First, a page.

Organic nitrates don't reduce fracture risk finds clinical trial
Several clinical trials have reported beneficial effects of organic nitrates on bone health, which could lead to a reduced risk of fractures. However, results are inconsistent and some trials with strikingly positive results have been retracted because of scientific misconduct.
A new study published in the Journal of Bone and Mineral Research found that organic nitrates do not have clinically relevant effects on bone mineral density or bone turnover in postmenopausal women, and the medications caused significant side effects.
The study was a double-blind, randomized, placebo-controlled trial of three different nitrate preparations and two different doses in postmenopausal women with bone loss.
There were no differences in changes in bone mineral density or bone turnover markers between organic nitrate treatment and placebo.
The results call into question the validity of previous clinical research reporting large positive effects of nitrates on bone health.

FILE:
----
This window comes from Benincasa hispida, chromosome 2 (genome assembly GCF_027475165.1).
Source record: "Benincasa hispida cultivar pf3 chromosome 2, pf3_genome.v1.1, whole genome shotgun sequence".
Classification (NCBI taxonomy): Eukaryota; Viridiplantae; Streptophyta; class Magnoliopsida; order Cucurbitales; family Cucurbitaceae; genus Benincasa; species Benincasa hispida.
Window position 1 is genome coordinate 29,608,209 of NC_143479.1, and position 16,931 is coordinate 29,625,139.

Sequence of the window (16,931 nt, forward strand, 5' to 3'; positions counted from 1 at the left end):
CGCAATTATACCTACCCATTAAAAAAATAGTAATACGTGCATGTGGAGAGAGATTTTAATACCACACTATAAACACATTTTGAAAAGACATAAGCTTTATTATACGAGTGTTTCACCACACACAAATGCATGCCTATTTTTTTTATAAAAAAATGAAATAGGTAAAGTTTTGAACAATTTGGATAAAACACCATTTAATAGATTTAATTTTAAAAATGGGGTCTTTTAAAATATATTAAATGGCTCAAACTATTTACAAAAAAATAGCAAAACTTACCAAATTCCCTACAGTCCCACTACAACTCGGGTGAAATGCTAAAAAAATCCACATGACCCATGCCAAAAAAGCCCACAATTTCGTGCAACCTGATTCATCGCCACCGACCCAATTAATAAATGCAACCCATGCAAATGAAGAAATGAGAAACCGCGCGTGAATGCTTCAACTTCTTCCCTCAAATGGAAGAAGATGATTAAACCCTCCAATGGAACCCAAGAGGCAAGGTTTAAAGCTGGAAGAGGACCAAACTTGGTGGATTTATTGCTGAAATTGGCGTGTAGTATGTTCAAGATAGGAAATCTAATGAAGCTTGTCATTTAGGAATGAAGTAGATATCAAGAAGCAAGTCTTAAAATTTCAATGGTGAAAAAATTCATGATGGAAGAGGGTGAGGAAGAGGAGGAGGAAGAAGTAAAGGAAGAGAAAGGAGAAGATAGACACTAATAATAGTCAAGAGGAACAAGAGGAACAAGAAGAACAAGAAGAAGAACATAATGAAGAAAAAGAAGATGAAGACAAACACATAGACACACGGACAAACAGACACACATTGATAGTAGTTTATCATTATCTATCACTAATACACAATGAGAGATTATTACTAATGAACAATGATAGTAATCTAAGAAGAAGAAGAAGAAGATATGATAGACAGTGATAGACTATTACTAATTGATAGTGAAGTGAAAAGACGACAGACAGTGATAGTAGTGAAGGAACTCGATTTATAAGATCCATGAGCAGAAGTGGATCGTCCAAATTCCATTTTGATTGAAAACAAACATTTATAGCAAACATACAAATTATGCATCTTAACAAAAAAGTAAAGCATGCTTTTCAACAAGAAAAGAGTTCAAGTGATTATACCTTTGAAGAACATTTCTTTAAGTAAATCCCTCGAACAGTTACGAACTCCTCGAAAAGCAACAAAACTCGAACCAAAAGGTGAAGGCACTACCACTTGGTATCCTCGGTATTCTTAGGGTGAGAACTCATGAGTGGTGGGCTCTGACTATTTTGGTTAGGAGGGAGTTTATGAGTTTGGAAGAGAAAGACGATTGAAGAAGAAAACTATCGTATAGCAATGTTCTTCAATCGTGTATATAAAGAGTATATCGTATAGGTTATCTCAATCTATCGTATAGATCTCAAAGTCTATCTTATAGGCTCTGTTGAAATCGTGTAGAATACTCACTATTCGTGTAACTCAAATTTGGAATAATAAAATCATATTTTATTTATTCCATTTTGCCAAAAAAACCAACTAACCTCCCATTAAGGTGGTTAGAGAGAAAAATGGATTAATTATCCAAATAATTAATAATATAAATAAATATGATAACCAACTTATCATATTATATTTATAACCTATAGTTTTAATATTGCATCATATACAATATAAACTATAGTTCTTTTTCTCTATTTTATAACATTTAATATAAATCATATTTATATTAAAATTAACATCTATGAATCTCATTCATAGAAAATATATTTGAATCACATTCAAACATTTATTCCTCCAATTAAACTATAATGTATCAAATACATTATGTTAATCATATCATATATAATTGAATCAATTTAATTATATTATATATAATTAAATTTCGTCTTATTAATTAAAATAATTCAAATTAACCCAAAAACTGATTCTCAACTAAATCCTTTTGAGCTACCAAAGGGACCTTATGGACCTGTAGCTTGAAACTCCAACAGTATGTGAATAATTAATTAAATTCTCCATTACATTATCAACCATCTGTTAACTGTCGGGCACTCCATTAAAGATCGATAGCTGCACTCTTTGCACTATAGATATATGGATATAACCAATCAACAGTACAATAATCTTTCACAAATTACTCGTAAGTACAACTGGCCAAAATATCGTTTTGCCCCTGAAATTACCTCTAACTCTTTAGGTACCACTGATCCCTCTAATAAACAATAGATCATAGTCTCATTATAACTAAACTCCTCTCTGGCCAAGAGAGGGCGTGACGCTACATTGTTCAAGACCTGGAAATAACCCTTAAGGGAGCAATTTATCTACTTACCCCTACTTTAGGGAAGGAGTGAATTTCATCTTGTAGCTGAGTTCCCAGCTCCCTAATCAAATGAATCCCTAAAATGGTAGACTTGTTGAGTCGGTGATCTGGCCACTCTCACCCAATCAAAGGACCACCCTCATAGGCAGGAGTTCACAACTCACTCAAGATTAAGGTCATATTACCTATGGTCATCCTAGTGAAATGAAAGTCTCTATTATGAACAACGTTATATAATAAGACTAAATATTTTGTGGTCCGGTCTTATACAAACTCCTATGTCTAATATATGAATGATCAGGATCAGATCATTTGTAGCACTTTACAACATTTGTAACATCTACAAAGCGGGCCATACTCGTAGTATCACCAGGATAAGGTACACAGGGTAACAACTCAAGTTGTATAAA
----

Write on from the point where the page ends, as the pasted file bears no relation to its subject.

"Based on previous clinical trials, we had high hopes that treatment with nitrates might be a safe and highly effective treatment for preventing age-related bone loss and fractures. We assessed several different doses and forms of nitrates and our results show clearly that no preparation or dose had any effect on bone density or bone turnover, but they did cause significant side-effects for women," said lead author Mark Bolland, MBChB, PhD, of the University of Auckland, in New Zealand.
"Sadly, this research area has recently had several studies with strongly positive results retracted because of scientific misconduct. We think our paper provides closure, with fairly definitive evidence that nitrates do not affect surrogate measures of bone health and thus there is no reason to think they would prevent fractures."
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